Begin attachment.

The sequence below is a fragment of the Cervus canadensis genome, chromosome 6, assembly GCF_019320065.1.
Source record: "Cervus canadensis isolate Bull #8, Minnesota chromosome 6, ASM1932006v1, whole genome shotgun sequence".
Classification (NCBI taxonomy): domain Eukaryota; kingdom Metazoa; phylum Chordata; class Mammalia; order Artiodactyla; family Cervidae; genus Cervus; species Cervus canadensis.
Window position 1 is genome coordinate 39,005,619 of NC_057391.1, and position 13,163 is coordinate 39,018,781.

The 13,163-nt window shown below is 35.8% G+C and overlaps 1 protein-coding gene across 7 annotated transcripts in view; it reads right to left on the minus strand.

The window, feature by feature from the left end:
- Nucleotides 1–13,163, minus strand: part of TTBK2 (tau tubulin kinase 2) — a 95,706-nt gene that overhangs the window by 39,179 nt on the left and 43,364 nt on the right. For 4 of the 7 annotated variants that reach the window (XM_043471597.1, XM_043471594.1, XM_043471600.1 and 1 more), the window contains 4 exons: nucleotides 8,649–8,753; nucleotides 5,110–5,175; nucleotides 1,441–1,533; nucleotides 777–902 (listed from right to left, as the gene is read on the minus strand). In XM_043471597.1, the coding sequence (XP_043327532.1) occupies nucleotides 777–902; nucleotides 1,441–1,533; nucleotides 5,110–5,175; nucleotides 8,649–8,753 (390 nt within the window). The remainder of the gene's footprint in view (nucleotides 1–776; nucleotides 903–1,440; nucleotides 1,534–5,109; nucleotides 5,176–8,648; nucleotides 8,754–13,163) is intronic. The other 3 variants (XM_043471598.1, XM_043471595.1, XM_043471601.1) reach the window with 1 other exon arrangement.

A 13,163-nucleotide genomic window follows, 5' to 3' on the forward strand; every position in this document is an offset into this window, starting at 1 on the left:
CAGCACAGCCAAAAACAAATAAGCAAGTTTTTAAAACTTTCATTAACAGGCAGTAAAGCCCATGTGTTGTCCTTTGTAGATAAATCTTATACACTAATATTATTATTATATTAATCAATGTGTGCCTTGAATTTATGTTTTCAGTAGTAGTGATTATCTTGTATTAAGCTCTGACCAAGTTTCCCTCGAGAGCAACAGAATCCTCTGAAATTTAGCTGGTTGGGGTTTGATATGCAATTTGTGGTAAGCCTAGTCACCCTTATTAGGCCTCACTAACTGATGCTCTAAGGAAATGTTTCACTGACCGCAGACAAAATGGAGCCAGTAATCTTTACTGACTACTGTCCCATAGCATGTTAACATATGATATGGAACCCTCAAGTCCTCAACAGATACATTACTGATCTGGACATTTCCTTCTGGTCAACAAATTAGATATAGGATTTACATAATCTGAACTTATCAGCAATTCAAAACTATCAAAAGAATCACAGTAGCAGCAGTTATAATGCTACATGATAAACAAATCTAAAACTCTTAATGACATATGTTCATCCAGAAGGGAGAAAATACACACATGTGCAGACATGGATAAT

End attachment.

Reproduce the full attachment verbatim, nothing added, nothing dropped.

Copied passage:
The sequence below is a fragment of the Cervus canadensis genome, chromosome 6, assembly GCF_019320065.1.
Source record: "Cervus canadensis isolate Bull #8, Minnesota chromosome 6, ASM1932006v1, whole genome shotgun sequence".
Classification (NCBI taxonomy): domain Eukaryota; kingdom Metazoa; phylum Chordata; class Mammalia; order Artiodactyla; family Cervidae; genus Cervus; species Cervus canadensis.
Window position 1 is genome coordinate 39,005,619 of NC_057391.1, and position 13,163 is coordinate 39,018,781.

The 13,163-nt window shown below is 35.8% G+C and overlaps 1 protein-coding gene across 7 annotated transcripts in view; it reads right to left on the minus strand.

The window, feature by feature from the left end:
- Nucleotides 1–13,163, minus strand: part of TTBK2 (tau tubulin kinase 2) — a 95,706-nt gene that overhangs the window by 39,179 nt on the left and 43,364 nt on the right. For 4 of the 7 annotated variants that reach the window (XM_043471597.1, XM_043471594.1, XM_043471600.1 and 1 more), the window contains 4 exons: nucleotides 8,649–8,753; nucleotides 5,110–5,175; nucleotides 1,441–1,533; nucleotides 777–902 (listed from right to left, as the gene is read on the minus strand). In XM_043471597.1, the coding sequence (XP_043327532.1) occupies nucleotides 777–902; nucleotides 1,441–1,533; nucleotides 5,110–5,175; nucleotides 8,649–8,753 (390 nt within the window). The remainder of the gene's footprint in view (nucleotides 1–776; nucleotides 903–1,440; nucleotides 1,534–5,109; nucleotides 5,176–8,648; nucleotides 8,754–13,163) is intronic. The other 3 variants (XM_043471598.1, XM_043471595.1, XM_043471601.1) reach the window with 1 other exon arrangement.

A 13,163-nucleotide genomic window follows, 5' to 3' on the forward strand; every position in this document is an offset into this window, starting at 1 on the left:
CAGCACAGCCAAAAACAAATAAGCAAGTTTTTAAAACTTTCATTAACAGGCAGTAAAGCCCATGTGTTGTCCTTTGTAGATAAATCTTATACACTAATATTATTATTATATTAATCAATGTGTGCCTTGAATTTATGTTTTCAGTAGTAGTGATTATCTTGTATTAAGCTCTGACCAAGTTTCCCTCGAGAGCAACAGAATCCTCTGAAATTTAGCTGGTTGGGGTTTGATATGCAATTTGTGGTAAGCCTAGTCACCCTTATTAGGCCTCACTAACTGATGCTCTAAGGAAATGTTTCACTGACCGCAGACAAAATGGAGCCAGTAATCTTTACTGACTACTGTCCCATAGCATGTTAACATATGATATGGAACCCTCAAGTCCTCAACAGATACATTACTGATCTGGACATTTCCTTCTGGTCAACAAATTAGATATAGGATTTACATAATCTGAACTTATCAGCAATTCAAAACTATCAAAAGAATCACAGTAGCAGCAGTTATAATGCTACATGATAAACAAATCTAAAACTCTTAATGACATATGTTCATCCAGAAGGGAGAAAATACACACATGTGCAGACATGGATAAT